“It was so funny because it was something that I had gravitated to naturally when I was younger but there hadn't been really like a place for it,” she says, later elaborating, “There was a place to put it, like you could put videos on YouTube, but there wasn't an easy way to disseminate it.”
Back in 2018, Calogero used to be active on the app Laugh Exchange (known as Payge these days), in which comedians would submit videos and the ones voted best would win a cash prize.
“I actually won enough money to file a W2 off of it, which is incredible, but I didn't just want to put my stand-up up there, a) because I'm not great at making stand-up tapes, for whatever reason, and b) I wanted to push myself to try something different,” he states. His first video that projected him to Laugh Exchange success was “How to Speak North Jerseyian,” which is exactly what it sounds like. On Twitter, his first one to take off was a tweet featuring Calogero as every police chief in every action film.
“I had a lot of fun watching that happen and I had a lot of fun making it and I hold those cliche, especially action movie characters, very near and dear to my heart, so like, it was a joy to do that and then I just started making more movie videos, like cliche movie character videos,” he recalls. Calogero keeps a running list of video ideas on his phone, using a combination of pre-written lines and riffing to come up with his end bits.
Most importantly, though, he tries to record them when his wife's not around. Despite being a seasoned performer himself and the ubiquity of people staring at their screens, Calogero notes, “I think there is a stigma of anybody pointing their own phone at their face is supposed to be meant to feel weird.”
Stalter feels similarly, though luckily lives with fellow comedians who are also making their own videos, so they have a no-embarrassment rule in their household. Back in Chicago, she often filmed herself in her own car to avoid awkward run-ins.
Potential awkwardness aside, it’s clear these comedians create these videos not with the sole aim of garnering a larger audience—though it has, in Wenitsky’s words, become a “calling card” of sorts—but mostly because it’s just another way of being funny. Back in July, journalist Luke Winkie characterized front-facing videos as a medium that also brings the viewer and the performer closer in an unexpected way, writing for Vulture, “So perhaps it’s best to think about Twitter videos the way [comedian Chris] Distefano does, as an entirely separate canon that aims to reveal one of the most important empathies in comedy: that the comedian, like you, isn’t perfect.”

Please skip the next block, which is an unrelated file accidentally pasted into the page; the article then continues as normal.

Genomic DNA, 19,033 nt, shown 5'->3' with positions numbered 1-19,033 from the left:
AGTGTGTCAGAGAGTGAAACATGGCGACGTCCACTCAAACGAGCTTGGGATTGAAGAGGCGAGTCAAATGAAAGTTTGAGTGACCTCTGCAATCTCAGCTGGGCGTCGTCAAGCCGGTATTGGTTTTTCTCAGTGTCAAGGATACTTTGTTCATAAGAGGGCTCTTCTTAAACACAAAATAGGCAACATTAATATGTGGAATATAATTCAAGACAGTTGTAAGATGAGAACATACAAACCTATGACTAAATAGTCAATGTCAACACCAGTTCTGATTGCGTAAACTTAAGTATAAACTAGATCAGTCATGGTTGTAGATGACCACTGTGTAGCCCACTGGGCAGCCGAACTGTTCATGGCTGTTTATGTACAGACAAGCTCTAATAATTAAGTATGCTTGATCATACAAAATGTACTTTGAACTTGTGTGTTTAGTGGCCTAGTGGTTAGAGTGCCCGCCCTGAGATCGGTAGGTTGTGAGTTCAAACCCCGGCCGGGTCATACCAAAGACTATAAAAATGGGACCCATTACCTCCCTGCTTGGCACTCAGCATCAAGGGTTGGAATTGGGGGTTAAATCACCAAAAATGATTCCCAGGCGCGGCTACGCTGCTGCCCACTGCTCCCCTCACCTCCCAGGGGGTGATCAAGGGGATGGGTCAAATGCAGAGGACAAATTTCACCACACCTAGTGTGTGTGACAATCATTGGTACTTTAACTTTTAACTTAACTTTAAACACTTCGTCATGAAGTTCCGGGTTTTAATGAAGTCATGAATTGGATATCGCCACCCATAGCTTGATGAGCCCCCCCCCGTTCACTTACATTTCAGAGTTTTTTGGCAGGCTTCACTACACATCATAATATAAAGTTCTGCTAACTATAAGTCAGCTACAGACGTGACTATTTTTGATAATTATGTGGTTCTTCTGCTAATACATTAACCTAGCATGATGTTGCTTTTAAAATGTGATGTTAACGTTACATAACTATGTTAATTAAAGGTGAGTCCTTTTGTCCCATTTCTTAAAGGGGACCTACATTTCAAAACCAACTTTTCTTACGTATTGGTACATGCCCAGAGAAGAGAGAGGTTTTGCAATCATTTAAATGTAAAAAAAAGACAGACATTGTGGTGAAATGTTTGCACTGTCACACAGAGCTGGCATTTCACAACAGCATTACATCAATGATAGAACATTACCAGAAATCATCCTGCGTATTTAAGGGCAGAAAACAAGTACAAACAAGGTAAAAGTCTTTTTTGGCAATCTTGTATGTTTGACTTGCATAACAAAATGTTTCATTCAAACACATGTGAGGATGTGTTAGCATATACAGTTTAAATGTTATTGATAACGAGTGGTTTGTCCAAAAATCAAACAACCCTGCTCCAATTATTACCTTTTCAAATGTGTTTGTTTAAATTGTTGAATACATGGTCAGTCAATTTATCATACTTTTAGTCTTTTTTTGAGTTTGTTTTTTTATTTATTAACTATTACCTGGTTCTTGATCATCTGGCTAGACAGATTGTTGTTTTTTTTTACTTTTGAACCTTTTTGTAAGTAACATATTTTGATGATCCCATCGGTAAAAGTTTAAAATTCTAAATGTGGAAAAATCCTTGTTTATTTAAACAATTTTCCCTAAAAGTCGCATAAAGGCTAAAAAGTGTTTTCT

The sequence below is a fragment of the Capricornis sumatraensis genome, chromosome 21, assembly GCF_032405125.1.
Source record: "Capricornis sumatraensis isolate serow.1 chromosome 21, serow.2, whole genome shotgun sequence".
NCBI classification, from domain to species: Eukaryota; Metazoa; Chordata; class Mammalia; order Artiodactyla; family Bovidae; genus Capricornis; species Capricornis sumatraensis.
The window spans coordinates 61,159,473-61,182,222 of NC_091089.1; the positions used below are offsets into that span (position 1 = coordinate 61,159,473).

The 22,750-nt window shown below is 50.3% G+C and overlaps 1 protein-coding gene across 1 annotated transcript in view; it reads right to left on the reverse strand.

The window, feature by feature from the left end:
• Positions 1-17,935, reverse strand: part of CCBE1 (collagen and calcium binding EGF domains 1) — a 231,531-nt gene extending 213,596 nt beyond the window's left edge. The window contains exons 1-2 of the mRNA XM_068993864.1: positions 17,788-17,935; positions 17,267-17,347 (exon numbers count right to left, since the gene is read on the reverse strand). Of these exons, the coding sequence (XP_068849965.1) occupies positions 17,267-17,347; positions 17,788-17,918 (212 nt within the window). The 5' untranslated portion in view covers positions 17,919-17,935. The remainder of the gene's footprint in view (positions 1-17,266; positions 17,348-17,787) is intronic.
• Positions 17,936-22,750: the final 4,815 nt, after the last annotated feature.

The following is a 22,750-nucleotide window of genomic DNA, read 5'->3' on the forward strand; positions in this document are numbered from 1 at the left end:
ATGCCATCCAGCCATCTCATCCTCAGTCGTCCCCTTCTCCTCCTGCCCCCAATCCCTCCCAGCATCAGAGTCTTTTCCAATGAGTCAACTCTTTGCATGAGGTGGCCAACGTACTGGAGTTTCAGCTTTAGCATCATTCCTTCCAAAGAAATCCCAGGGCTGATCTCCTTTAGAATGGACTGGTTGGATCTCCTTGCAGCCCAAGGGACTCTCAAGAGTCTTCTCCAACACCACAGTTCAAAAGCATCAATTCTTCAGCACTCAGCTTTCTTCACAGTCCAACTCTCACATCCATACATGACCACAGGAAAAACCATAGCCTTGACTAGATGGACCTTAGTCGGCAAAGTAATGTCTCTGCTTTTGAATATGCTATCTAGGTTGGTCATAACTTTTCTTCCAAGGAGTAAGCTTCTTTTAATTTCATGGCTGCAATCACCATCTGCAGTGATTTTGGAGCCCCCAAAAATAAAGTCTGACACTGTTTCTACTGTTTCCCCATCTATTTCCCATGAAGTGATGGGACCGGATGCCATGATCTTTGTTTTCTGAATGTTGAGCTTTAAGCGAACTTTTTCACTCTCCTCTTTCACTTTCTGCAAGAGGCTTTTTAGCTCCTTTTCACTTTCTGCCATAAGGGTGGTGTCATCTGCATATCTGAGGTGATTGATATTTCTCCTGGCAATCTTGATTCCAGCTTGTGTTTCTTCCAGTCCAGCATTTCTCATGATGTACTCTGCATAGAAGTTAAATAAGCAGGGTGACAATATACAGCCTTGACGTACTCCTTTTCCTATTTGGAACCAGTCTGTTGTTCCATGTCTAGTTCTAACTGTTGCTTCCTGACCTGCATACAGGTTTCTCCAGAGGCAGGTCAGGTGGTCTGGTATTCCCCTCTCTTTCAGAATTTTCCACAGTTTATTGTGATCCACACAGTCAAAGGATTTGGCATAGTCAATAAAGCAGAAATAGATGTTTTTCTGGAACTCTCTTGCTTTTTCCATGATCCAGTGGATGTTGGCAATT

For most of the comedians I talked to, front-facing videos seem to be the comedic version of throwing spaghetti on the wall to see what sticks (or as Stalter puts it, “solo improv”). That’s not even in terms of what takes off, virality-wise, but what they simply see as funny and that hones their comedic perspective.
“I think that the only way that you get better at comedy or writing or anything really is just to do it a lot, and when you work in entertainment, it’s a really, really hard business to get opportunities in,” Wenitsky says, “So anything where you can create opportunities for yourself is extremely valuable and I don’t think that anyone should be making things just for the sake of making them. Like, I don’t think you should make a Twitter video because you see it as an end game to a job, but I think that if your goal is just to make as much stuff as possible and get better at it and refine your skills and your taste, then go for it and get started and play around and see what your voice is.”
At the end of the day, it’s just a medium, one that encourages quick creativity and can grow a comedian’s platform. However, that potential isn’t inherent to the front-facing video, but in the talent of the comedian wielding the camera.
Clare Martin writes about comedy, music and more for Paste.